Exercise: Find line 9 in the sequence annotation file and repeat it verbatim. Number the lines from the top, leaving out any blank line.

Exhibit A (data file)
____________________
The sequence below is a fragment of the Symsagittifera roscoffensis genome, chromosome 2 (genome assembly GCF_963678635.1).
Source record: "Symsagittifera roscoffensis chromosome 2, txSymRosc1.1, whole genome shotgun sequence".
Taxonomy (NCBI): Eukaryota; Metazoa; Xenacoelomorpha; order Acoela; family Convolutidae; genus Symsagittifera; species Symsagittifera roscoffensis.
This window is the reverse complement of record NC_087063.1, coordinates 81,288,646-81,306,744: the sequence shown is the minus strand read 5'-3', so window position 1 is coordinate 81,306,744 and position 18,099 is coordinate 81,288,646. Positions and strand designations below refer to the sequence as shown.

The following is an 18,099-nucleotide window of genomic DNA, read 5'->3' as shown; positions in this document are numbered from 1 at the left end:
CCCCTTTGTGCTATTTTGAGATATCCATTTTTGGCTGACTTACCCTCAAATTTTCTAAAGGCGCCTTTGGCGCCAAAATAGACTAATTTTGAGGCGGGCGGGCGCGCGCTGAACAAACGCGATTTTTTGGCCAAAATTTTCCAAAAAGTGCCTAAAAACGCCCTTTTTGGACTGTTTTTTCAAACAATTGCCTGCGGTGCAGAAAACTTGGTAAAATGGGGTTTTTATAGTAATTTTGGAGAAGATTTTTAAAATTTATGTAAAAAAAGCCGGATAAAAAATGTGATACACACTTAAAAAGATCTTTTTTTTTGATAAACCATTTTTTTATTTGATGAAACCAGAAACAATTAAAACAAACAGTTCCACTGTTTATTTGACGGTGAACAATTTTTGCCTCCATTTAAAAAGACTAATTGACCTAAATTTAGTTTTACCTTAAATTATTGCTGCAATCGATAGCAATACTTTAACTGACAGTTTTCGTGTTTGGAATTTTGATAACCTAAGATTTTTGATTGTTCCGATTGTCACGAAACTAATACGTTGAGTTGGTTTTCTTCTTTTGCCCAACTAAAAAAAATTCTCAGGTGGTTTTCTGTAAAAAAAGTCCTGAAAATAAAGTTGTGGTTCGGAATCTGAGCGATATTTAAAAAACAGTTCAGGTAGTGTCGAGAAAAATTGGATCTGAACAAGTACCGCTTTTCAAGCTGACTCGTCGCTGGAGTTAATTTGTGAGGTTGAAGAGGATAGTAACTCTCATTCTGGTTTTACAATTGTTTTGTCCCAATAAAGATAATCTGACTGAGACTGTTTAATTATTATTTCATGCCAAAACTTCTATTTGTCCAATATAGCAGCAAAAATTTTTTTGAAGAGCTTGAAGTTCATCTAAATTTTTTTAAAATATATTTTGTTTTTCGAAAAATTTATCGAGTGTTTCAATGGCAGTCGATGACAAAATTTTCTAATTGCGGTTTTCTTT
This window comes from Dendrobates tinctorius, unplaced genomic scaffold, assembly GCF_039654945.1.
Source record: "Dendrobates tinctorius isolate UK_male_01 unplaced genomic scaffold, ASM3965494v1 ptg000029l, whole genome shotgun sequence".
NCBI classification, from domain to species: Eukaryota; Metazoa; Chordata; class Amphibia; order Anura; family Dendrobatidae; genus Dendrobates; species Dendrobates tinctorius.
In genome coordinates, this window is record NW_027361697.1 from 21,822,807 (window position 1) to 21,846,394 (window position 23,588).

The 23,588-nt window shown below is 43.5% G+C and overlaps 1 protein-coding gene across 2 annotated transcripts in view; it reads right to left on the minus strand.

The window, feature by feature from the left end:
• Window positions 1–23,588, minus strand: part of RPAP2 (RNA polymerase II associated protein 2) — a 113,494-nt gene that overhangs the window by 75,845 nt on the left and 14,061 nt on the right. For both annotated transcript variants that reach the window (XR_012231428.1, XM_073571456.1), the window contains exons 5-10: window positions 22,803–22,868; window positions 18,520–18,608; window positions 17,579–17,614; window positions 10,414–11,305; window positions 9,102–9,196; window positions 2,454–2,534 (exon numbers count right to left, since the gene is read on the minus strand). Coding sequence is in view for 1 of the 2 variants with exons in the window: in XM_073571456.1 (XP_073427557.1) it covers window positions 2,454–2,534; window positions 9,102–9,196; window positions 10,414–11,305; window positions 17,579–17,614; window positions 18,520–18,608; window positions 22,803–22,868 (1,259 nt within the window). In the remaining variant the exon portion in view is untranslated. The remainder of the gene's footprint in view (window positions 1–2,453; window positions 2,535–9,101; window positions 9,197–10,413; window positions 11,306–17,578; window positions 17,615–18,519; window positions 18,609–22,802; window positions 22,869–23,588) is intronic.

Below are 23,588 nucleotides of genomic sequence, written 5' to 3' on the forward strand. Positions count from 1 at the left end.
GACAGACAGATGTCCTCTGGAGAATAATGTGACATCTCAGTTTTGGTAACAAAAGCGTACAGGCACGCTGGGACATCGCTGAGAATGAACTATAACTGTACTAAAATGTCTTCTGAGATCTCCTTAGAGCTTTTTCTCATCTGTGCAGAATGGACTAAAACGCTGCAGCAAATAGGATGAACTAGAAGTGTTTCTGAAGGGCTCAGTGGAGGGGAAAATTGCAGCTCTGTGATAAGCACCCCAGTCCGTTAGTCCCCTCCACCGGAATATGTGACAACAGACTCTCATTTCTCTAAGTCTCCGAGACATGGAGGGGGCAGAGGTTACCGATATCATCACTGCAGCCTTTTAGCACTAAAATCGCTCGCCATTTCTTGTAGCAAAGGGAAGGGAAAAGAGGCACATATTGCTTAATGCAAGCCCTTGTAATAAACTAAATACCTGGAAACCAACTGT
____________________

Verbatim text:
NCBI classification, from domain to species: Eukaryota; Metazoa; Chordata; class Amphibia; order Anura; family Dendrobatidae; genus Dendrobates; species Dendrobates tinctorius.